He chewed some more on the tough bagel while watching the morning breeze make little glittering ripples all across the surface of the lagoon. It was peaceful and relaxing until he spotted a pair of v-shaped wakes out in the river inlet. Turpentine had gotten better at being able to spot the motions of underwater seaponies due to their abovewater ripples, and since one of the ripples was smaller than the other, it was most likely Ripple and her mother, here for breakfast as usual.

He checked the sky out of reflex, because the seaponies seemed to have an uncanny ability to spot passing pegasi, then got up to watch for when mother and daughter would emerge from the river, move up the grassy riverbank, and over to the gangplank. He liked to watch every morning, because there was something magical about the way Pearl transitioned from graceful underwater seapony to graceful unicorn, although with large hooves which at first glance would seem horribly ungainly.

Whenever Ripple would flop onto the shore, there was nothing graceful about her energetic motions. Still, she could move like lightning on land, even encumbered by her flippers, and Turpentine was looking forward to seeing just how she would look once she managed to get her transformation spell to work as her mother could do so effortlessly.

He just barely managed to catch a glimpse of the growing wave out of the corner of his eye while turning, allowing Turpentine not to be caught completely flat-hooved when the speeding form of Ripple fairly eruptedout of the water next to the riverboat. Soaring through the air with flippers wide open, she caught him around the middle in a flying tackle and sloshed across the deck with Turpentine locked in her vice-like grip. A near tidal wave of water followed her up onto the deck, enough to nearly wash the two of them back over the side again, but he managed to get his hooves on the deck first, spluttering and coughing while Ripple squeezed him with all the energy she could. The world was just starting to go dim when he became aware of Sen standing over them on the deck, gently tapping Ripple on the shoulder and speaking in a low, soothing tone.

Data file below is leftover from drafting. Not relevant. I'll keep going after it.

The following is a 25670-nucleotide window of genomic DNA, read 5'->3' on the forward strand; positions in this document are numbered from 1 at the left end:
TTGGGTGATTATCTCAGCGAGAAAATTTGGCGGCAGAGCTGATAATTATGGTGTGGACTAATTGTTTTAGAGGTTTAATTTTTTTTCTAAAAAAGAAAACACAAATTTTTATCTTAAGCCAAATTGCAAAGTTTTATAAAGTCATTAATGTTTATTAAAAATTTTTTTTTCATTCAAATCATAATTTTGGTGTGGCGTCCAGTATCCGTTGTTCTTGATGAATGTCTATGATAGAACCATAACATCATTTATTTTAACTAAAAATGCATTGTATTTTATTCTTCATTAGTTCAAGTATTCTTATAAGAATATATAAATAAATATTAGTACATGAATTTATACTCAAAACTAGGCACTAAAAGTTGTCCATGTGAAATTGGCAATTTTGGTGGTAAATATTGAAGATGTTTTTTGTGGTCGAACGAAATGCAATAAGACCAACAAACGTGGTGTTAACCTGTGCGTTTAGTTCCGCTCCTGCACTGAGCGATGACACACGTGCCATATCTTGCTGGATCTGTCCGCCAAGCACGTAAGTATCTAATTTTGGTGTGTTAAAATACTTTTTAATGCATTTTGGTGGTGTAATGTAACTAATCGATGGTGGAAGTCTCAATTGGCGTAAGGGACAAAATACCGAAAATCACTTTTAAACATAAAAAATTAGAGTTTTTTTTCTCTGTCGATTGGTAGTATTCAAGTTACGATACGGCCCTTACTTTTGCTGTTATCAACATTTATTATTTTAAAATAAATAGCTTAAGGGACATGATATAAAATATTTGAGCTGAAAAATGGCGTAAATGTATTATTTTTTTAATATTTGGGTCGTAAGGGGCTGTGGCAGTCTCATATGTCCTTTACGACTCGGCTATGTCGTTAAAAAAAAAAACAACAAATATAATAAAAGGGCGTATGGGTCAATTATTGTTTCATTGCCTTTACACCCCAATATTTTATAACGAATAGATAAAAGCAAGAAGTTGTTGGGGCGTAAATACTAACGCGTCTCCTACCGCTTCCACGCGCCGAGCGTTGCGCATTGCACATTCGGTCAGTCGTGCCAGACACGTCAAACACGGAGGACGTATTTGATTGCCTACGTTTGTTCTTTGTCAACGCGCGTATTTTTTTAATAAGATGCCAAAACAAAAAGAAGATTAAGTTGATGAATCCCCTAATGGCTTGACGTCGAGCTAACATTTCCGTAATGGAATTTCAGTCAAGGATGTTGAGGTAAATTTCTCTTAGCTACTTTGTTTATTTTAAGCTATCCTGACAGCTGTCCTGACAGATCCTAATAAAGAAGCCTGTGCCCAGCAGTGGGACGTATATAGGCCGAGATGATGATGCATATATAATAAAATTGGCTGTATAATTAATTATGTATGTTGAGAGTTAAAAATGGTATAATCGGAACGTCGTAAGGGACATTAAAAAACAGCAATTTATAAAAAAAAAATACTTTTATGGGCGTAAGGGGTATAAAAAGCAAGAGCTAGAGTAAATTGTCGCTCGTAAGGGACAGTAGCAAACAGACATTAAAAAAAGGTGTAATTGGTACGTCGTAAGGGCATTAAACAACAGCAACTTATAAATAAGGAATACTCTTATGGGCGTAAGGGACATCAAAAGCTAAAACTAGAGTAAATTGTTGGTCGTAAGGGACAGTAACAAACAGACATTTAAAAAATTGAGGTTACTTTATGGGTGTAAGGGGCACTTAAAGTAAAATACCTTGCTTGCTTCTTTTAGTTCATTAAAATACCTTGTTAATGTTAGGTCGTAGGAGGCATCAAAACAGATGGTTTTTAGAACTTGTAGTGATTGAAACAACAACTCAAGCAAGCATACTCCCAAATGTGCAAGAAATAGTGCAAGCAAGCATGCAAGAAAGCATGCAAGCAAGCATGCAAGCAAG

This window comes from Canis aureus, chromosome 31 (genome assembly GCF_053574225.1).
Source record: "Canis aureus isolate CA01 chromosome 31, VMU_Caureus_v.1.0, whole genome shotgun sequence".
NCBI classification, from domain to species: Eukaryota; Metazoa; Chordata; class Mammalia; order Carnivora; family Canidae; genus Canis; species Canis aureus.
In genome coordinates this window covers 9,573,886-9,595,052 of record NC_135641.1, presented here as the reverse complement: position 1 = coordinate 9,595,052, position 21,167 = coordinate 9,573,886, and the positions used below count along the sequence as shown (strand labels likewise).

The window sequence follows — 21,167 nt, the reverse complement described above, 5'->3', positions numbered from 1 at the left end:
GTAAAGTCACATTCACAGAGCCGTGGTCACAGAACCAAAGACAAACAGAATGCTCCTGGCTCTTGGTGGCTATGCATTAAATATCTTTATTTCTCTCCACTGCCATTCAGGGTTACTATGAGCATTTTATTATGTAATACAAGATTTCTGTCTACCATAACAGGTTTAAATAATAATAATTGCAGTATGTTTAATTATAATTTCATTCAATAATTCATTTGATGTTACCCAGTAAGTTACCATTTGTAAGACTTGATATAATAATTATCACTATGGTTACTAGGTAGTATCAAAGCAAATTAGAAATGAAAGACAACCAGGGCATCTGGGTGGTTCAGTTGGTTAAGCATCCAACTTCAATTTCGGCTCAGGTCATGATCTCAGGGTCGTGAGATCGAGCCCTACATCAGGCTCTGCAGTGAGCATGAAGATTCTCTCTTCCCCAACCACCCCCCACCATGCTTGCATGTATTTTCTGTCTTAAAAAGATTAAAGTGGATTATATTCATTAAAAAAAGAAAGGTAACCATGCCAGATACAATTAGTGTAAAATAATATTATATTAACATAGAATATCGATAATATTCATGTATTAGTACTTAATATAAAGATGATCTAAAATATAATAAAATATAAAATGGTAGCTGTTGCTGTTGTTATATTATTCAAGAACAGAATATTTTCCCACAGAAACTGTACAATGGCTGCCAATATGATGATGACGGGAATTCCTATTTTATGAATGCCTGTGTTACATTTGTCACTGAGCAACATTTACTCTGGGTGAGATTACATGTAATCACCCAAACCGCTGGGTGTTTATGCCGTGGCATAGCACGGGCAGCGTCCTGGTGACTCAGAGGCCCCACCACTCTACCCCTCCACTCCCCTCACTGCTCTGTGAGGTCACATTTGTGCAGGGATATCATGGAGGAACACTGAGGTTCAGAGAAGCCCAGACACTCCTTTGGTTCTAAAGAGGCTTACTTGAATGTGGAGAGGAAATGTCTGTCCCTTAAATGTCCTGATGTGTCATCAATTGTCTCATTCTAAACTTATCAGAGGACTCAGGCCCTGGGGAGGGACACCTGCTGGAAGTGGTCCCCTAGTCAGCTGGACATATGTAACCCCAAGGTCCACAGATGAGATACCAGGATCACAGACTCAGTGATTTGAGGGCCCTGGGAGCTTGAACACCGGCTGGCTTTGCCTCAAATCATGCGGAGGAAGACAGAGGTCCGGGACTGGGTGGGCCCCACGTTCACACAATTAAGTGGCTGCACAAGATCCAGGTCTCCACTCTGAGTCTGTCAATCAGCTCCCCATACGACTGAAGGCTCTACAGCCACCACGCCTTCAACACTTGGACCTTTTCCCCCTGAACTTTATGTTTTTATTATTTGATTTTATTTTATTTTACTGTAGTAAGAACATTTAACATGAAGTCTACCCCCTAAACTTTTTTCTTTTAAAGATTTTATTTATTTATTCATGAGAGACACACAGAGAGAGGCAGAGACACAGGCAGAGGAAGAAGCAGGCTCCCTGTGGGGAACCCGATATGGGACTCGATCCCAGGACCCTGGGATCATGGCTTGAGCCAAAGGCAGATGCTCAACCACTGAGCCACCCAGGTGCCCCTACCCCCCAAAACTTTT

“Ripple, you may wanna let go of Turpentine before you squeeze all the air out of him. He’s looking a mite pale.”

“I’m sorry!” Ripple managed at least to relax her wet constrictive hold enough for Turpentine to get a breath of air, but she trembled while holding him and did not move her face from his neck.

“I told you I’d come back,” he managed to gasp.

Ripple did not respond at first, or at least not until her mother glided quietly across the decking to put a hoof on both of their shoulders. She patted them a few times, obviously wishing she could just go jump back into the lagoon again, but eventually cleared her throat and asked in a near-whisper, “Did your trip to Baltimare not go well, Turpentine?”

Her mother’s soothing voice relaxed some of Ripple’s waterlogged grip so Turpentine could afford to talk while breathing, but he really did not know quite how to respond to the question. “Sorta, I suppose,” he managed to say. “Baron Gaberdine… I mean Gabby says the school isn’t quite right for me, and the more I think about it, the righter he seems. I don’t know where he would look, though.”